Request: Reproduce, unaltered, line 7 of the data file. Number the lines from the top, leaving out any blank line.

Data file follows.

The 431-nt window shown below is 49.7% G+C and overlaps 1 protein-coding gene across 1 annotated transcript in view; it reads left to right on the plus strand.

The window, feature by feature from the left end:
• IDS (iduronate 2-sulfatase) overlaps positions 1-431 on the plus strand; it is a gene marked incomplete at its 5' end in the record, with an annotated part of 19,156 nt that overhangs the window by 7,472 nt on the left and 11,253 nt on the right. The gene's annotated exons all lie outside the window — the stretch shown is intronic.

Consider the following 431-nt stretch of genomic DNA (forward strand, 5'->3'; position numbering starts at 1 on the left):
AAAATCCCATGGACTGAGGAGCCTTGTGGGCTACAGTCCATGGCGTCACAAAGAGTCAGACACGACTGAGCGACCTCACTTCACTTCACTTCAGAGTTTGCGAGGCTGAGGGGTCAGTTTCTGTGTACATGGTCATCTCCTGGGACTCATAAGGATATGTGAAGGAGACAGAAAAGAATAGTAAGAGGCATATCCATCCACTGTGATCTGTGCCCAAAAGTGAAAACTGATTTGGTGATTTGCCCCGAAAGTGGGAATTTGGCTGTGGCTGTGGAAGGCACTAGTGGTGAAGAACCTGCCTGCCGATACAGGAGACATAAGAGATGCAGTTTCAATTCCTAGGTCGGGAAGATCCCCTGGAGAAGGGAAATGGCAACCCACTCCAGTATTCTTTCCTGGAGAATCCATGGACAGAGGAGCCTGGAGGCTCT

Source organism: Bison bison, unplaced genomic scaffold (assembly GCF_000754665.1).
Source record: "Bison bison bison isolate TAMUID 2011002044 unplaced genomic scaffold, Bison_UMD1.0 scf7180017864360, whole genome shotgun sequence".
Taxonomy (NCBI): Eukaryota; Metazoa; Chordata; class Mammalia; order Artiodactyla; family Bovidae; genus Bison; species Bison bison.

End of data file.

Source record: "Bison bison bison isolate TAMUID 2011002044 unplaced genomic scaffold, Bison_UMD1.0 scf7180017864360, whole genome shotgun sequence".